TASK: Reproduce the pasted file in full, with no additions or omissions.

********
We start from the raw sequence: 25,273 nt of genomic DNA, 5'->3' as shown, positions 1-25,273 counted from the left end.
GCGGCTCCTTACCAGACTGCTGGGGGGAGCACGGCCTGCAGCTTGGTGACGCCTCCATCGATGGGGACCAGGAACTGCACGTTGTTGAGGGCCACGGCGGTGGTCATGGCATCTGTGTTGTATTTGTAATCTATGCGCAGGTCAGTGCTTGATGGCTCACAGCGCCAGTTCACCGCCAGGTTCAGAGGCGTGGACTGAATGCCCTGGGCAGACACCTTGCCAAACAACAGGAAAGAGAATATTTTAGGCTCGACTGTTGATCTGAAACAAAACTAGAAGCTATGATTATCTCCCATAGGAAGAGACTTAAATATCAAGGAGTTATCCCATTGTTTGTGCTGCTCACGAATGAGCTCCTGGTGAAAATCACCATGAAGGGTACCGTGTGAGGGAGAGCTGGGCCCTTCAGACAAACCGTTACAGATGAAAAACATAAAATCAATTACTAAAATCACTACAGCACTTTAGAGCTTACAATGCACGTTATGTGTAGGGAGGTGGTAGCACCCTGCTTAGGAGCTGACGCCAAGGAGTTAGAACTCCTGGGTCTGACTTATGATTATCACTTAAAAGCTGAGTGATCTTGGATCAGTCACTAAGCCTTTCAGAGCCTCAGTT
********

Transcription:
We start from the raw sequence: 25,273 nt of genomic DNA, 5'->3' as shown, positions 1-25,273 counted from the left end.
GCGGCTCCTTACCAGACTGCTGGGGGGAGCACGGCCTGCAGCTTGGTGACGCCTCCATCGATGGGGACCAGGAACTGCACGTTGTTGAGGGCCACGGCGGTGGTCATGGCATCTGTGTTGTATTTGTAATCTATGCGCAGGTCAGTGCTTGATGGCTCACAGCGCCAGTTCACCGCCAGGTTCAGAGGCGTGGACTGAATGCCCTGGGCAGACACCTTGCCAAACAACAGGAAAGAGAATATTTTAGGCTCGACTGTTGATCTGAAACAAAACTAGAAGCTATGATTATCTCCCATAGGAAGAGACTTAAATATCAAGGAGTTATCCCATTGTTTGTGCTGCTCACGAATGAGCTCCTGGTGAAAATCACCATGAAGGGTACCGTGTGAGGGAGAGCTGGGCCCTTCAGACAAACCGTTACAGATGAAAAACATAAAATCAATTACTAAAATCACTACAGCACTTTAGAGCTTACAATGCACGTTATGTGTAGGGAGGTGGTAGCACCCTGCTTAGGAGCTGACGCCAAGGAGTTAGAACTCCTGGGTCTGACTTATGATTATCACTTAAAAGCTGAGTGATCTTGGATCAGTCACTAAGCCTTTCAGAGCCTCAGTT